A shift in a spiritual paradigm

The terrain is tough and the weather is extremely harsh. The temperature is below freezing for most of the year. The population is not huge but scattered over a large, extremely difficult area of small multiple valleys surrounded by the largest mountains of the Himalayan range bordering Nepal, China, Tibet, India and Northern Pakistan. People live in small villages of a few hundred people living together for centuries, sharing ancient traditions that provide them with survival skills.

Even in this social isolation, people have their spiritual needs. This is mainly fulfilled by the travelling monks and nuns who pass through the villages while on pilgrimage to the ancient Buddhists Monasteries in the remotest of the places in the Himalayan range. Whenever the villagers come across these monks and nuns, they feed them, look after their worldly comfort and in return ask them for their Asheerbaad and spiritual blessings. These monks and nuns have left the worldly affairs to get a better Karma. Although they give their spiritual blessings to these villagers, they do not want to get involved in the physical aspect of existence and are on the journey of spiritual reincarnation.

For villagers, the use of open fire is essential for their survival. The fire helps them to cook and to keep them alive in the face of freezing weather. Clothing is warm but mostly loose and flowing. Houses are made up of wood and dried natural grass and shrubs. The risk of fire and burn injuries is therefore extremely high. Burn care or any other organised medical help is unimaginable. But the burn related suffering and pain is real, as real and resistant as the surrounding mountains of Himalayan range.

Is there anything one can do to minimise pain and avoid burn related suffering in this scenario? These monks and nuns have their spiritual training schools in the foothills of Himalayas. Drupka Mountain is one such Buddhist Monastery where three hundred female nuns get spiritual education and training from their spiritual masters. If these young and committed female nuns are trained in fire safety, burn prevention, first aid and basic treatment then they can impart this knowledge to those hundreds of villagers that come to meet the nuns for Asheerbaad and spiritual blessing as nuns travel for their twice yearly five hundred miles pilgrimage in the midst of the Himalayan range. Burn related suffering can be minimised by means of spreading awareness and knowledge through these monks and nuns. But this will mean a shift of a spiritual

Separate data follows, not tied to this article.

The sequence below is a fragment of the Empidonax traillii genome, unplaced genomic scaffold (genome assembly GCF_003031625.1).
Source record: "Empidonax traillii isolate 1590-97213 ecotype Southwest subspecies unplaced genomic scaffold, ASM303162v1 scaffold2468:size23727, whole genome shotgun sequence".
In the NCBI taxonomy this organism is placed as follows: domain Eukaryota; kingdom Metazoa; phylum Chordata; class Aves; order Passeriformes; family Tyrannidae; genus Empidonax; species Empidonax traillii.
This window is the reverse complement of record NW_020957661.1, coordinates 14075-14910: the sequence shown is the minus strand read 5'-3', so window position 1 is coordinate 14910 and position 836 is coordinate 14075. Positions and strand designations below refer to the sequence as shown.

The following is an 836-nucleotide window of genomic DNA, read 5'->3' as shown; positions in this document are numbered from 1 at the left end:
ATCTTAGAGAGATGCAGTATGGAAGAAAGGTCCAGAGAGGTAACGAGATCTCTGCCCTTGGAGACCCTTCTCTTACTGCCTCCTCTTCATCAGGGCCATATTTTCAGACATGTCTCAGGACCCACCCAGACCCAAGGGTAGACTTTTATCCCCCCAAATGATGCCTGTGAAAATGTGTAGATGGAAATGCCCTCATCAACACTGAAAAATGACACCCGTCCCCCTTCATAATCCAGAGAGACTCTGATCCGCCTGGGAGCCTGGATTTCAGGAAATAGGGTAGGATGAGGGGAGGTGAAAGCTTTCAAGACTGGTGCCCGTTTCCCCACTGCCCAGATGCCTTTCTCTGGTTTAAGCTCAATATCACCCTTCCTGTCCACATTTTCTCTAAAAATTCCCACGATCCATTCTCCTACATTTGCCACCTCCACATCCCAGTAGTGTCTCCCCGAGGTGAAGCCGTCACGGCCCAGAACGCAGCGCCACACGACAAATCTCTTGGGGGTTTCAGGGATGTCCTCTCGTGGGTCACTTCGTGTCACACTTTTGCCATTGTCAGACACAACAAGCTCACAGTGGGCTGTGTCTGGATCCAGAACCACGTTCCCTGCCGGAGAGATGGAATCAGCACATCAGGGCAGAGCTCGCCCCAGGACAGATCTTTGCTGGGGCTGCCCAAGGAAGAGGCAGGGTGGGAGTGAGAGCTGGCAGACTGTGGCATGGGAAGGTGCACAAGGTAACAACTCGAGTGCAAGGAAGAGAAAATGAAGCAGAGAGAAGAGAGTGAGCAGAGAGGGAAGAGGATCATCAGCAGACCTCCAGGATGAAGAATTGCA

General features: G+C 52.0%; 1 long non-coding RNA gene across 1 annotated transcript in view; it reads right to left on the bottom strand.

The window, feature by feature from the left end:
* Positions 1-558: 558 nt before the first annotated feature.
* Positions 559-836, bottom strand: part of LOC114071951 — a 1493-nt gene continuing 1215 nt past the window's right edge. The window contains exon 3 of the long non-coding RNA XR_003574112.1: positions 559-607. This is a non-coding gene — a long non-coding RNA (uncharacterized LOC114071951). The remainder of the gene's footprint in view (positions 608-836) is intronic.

paradigm from the position of non-involvement in the worldly affairs to the active intervention in the physical world to minimise suffering. On a recent trip to the Drupka Mountain Monastery Interburns attempted to convince these nuns and their spiritual leaders to follow Interburns philosophy of achieving spiritual uplift by being involved in the act of goodness in this world and to minimise suffering by eliminating ignorance and injustice of the present world to achieve a better Karma in future. This effort and partnership will continue. Socrates once said that knowledge is goodness and negligence is evil. Interburns attempted the Socratic methodology to increase awareness and impart knowledge to achieve a spiritual paradigm shift in Nepal.

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